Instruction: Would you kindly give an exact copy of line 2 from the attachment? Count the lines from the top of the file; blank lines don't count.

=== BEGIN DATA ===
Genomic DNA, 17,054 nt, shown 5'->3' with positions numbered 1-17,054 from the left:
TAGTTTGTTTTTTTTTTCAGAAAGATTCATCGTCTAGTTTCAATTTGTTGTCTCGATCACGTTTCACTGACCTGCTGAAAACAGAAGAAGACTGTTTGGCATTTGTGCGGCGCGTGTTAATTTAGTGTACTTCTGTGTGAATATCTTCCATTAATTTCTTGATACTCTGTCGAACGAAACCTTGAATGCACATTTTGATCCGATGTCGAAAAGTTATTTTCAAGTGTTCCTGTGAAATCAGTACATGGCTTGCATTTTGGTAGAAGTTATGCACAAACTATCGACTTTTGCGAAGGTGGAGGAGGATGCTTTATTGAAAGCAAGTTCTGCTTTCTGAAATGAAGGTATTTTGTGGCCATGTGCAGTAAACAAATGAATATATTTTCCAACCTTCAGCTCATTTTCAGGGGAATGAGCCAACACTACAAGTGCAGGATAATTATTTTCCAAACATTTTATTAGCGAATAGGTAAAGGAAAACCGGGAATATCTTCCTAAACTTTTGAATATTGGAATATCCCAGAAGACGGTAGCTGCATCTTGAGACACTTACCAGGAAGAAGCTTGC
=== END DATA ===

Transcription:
TAGTTTGTTTTTTTTTTCAGAAAGATTCATCGTCTAGTTTCAATTTGTTGTCTCGATCACGTTTCACTGACCTGCTGAAAACAGAAGAAGACTGTTTGGCATTTGTGCGGCGCGTGTTAATTTAGTGTACTTCTGTGTGAATATCTTCCATTAATTTCTTGATACTCTGTCGAACGAAACCTTGAATGCACATTTTGATCCGATGTCGAAAAGTTATTTTCAAGTGTTCCTGTGAAATCAGTACATGGCTTGCATTTTGGTAGAAGTTATGCACAAACTATCGACTTTTGCGAAGGTGGAGGAGGATGCTTTATTGAAAGCAAGTTCTGCTTTCTGAAATGAAGGTATTTTGTGGCCATGTGCAGTAAACAAATGAATATATTTTCCAACCTTCAGCTCATTTTCAGGGGAATGAGCCAACACTACAAGTGCAGGATAATTATTTTCCAAACATTTTATTAGCGAATAGGTAAAGGAAAACCGGGAATATCTTCCTAAACTTTTGAATATTGGAATATCCCAGAAGACGGTAGCTGCATCTTGAGACACTTACCAGGAAGAAGCTTGC